Economic Development 
BRAC Economic Development Program provides the cornerstone for all of BRAC’s development work. It uses a participatory, peer supported and multisectoral strategy to offer poor rural women the skills and opportunity to achieve sustainable improvement in their livelihoods, and attain dignity and self-reliance. This programme covers microfinance, institution building, income generating activities and programme support enterprises.
BRAC believes that a common platform created and owned by the poor themselves is a crucial prerequisite whereby the poor can make themselves count in the development process. The Village Organisation (VO) is an association of poor, landless people who come together with the help of BRAC to improve their socio-economic position. The VO promotes a structured organisation of the rural poor with particular emphasis on women’s participation. The main goal of the VO is to strengthen the capacity of the poor for sustainable development and enable the poor to participate in the national development process. The VO is also the link between rural people and BRAC. To date, BRAC has organised a total of 294,214.

1. Dabi - Poverty alleviation for poor landless women: Dabi is the core component of our microfinance programme. We organize landless groups of women in rural, semi-urban and urban slums into self-selected groups commonly known as village organizations (VOs).These VOs serve as platforms for various financial and non-financial development activities including savings, credit, health, education, social development and livelihood support. Dabi members have access to microloans and savings schemes that help reduce their vulnerability and support their self-employment initiatives. The loans are used to support a wide range of activities that the poor engage in to sustain their livelihoods. These range from agricultural activities such as growing rice, maize or vegetables and livestock rearing to non-farm activities such as running a restaurant or grocery store. All Dabi members are women and the average loan size in 2007 was BDT 8,227 (USD 121). As of 2008, the total number of outstanding borrowers was 5.02 million and BDT 30,755 million was disbursed in 2008.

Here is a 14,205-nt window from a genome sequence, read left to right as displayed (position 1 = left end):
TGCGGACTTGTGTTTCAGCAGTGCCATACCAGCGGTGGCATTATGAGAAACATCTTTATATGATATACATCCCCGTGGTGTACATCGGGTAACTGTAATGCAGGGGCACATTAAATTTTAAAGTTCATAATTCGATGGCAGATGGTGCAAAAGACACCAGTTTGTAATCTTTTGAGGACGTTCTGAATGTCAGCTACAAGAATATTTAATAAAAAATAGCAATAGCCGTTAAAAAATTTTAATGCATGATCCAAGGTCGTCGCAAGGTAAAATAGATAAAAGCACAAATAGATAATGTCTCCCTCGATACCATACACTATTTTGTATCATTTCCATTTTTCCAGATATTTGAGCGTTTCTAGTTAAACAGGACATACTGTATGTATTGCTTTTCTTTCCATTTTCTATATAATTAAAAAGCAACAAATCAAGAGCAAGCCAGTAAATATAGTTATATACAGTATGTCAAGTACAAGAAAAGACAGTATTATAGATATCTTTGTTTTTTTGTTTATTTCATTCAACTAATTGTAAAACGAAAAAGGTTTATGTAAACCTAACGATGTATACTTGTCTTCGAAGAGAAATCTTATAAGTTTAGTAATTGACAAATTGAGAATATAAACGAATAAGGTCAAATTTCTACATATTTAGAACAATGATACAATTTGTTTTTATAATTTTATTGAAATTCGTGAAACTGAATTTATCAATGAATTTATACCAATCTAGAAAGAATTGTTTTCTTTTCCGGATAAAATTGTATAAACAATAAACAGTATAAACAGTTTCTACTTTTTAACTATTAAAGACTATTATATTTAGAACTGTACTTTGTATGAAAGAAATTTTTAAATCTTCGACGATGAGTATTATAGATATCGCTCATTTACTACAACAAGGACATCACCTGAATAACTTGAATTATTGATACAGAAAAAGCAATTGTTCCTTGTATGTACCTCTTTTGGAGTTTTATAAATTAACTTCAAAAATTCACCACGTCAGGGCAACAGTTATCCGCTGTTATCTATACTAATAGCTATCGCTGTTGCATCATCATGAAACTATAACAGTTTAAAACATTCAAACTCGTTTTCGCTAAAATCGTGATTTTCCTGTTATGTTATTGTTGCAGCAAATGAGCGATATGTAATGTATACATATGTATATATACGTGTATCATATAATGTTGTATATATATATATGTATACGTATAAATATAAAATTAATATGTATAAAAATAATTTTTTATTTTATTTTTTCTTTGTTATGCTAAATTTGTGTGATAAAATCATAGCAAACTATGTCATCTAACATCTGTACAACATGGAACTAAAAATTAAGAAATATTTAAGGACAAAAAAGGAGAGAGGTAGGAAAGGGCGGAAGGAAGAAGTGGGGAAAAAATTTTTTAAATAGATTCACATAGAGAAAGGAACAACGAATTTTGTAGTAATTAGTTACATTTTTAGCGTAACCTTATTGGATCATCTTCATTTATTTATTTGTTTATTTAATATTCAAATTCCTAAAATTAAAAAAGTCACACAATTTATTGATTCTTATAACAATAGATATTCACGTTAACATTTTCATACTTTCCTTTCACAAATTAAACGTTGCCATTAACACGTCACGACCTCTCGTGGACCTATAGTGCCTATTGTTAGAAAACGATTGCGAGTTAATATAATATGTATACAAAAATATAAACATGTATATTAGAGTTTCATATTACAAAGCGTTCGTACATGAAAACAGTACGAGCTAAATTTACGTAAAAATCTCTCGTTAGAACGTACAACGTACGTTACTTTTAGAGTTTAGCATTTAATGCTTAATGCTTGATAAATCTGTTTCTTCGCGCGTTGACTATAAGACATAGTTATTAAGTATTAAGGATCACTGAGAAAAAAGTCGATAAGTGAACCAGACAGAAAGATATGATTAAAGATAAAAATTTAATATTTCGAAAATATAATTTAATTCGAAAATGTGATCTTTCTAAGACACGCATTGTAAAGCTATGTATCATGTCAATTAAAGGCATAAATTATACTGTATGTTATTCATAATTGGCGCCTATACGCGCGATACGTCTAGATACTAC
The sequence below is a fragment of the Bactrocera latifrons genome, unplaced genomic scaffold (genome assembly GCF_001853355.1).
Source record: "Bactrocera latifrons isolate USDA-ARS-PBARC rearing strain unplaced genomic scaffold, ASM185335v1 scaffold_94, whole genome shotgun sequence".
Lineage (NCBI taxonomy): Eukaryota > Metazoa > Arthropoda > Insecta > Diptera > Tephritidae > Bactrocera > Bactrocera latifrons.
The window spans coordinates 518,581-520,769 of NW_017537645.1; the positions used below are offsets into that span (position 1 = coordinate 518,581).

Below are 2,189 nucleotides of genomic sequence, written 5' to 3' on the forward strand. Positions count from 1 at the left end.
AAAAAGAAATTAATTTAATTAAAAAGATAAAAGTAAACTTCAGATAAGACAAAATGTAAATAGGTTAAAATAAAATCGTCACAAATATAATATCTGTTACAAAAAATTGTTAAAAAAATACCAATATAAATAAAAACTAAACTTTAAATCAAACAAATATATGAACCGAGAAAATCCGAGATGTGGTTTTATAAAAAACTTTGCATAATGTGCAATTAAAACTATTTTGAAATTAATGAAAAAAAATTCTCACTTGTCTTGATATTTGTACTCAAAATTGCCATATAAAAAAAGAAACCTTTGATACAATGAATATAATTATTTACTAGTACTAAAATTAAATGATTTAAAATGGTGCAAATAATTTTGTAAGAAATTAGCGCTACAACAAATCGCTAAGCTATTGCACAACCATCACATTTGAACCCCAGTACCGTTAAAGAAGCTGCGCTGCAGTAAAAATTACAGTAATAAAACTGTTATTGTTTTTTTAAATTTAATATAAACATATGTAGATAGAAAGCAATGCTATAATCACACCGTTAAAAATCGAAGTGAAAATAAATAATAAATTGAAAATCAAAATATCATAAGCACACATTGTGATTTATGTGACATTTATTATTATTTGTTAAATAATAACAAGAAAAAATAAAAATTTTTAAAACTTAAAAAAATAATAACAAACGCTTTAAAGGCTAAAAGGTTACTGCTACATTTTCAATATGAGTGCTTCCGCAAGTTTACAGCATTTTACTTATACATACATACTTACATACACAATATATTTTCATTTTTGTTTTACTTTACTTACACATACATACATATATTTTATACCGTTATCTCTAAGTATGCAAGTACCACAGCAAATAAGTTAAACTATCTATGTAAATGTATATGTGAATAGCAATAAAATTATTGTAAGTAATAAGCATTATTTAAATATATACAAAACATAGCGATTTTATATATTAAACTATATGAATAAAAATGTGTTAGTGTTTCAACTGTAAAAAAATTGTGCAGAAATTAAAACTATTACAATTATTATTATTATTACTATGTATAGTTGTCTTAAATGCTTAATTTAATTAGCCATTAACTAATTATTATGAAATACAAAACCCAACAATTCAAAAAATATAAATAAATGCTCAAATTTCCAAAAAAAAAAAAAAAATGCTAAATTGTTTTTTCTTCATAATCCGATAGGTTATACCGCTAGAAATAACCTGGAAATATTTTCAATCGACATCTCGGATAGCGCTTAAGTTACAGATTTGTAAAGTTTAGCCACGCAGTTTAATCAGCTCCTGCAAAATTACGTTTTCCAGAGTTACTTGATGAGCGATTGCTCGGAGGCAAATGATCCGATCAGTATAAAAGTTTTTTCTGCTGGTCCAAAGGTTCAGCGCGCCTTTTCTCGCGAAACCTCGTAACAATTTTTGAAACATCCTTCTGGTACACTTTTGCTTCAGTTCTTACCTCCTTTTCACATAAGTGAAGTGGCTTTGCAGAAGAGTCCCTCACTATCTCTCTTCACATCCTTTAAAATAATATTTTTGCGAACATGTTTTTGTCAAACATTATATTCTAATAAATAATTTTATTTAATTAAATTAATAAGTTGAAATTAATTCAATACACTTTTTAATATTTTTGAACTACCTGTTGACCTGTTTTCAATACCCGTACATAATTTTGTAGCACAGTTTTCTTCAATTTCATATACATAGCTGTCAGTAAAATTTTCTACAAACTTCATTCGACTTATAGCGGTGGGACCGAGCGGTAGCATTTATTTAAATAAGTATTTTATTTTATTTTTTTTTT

2. Unnoti - Microenterprise development for marginal farmers: The goal of Unnoti is to provide financial services to meet the specific needs of small and marginal farmers. Agriculture is the backbone of Bangladesh's economy and to a large extent drives the livelihoods of the poor, either directly or indirectly. Crop diversification, growth in the non-crop sector and maintaining high productivity are therefore of great importance for food security, pro-poor growth and livelihoods of the poor.There is plenty of scope for intervention in agriculture and the introduction of new ideas and enterprises. We provide support to marginal farmers who own more than one acre of land - a group that is not being targeted by the mainstream microfinance programmes.These marginal farmers do not need a huge amount of money to support their projects; loan size ranges from BDT 10,000 to BDT 50,000 (USD 147 to USD 735).As of 2008, there are 0.84 million borrowers and BDT 9,569 million was disbursed

3. Progoti - Small enterprise development for businesses: Progoti addresses the credit needs of small entrepreneurs in Bangladesh who require loan facilities to expand their commercial enterprises or to meet the needs for working capital to run their businesses.These small entrepreneurs are known as the 'missing middles' who have difficulty accessing credit facilities from institutional sources as they neither fall into the category of commercial banks nor into the landless group members of a typical microfinance programme. Since its inception, the Progoti programme has disbursed over BDT 68,223 million spread over 752,954 entrepreneurs and, as of 2008, the number of outstanding borrowers was 240,991.The progamme disbursed BDT 23,637 million in 2008 spread over  We also introduced the Women Entrepreneur Development Programme (WEDP) in 2000 solely for women entrepreneurs. Since inception, the programme disbursed 35,844 individual loans worth BDT 2,276 million (USD 33 million) as of December 2007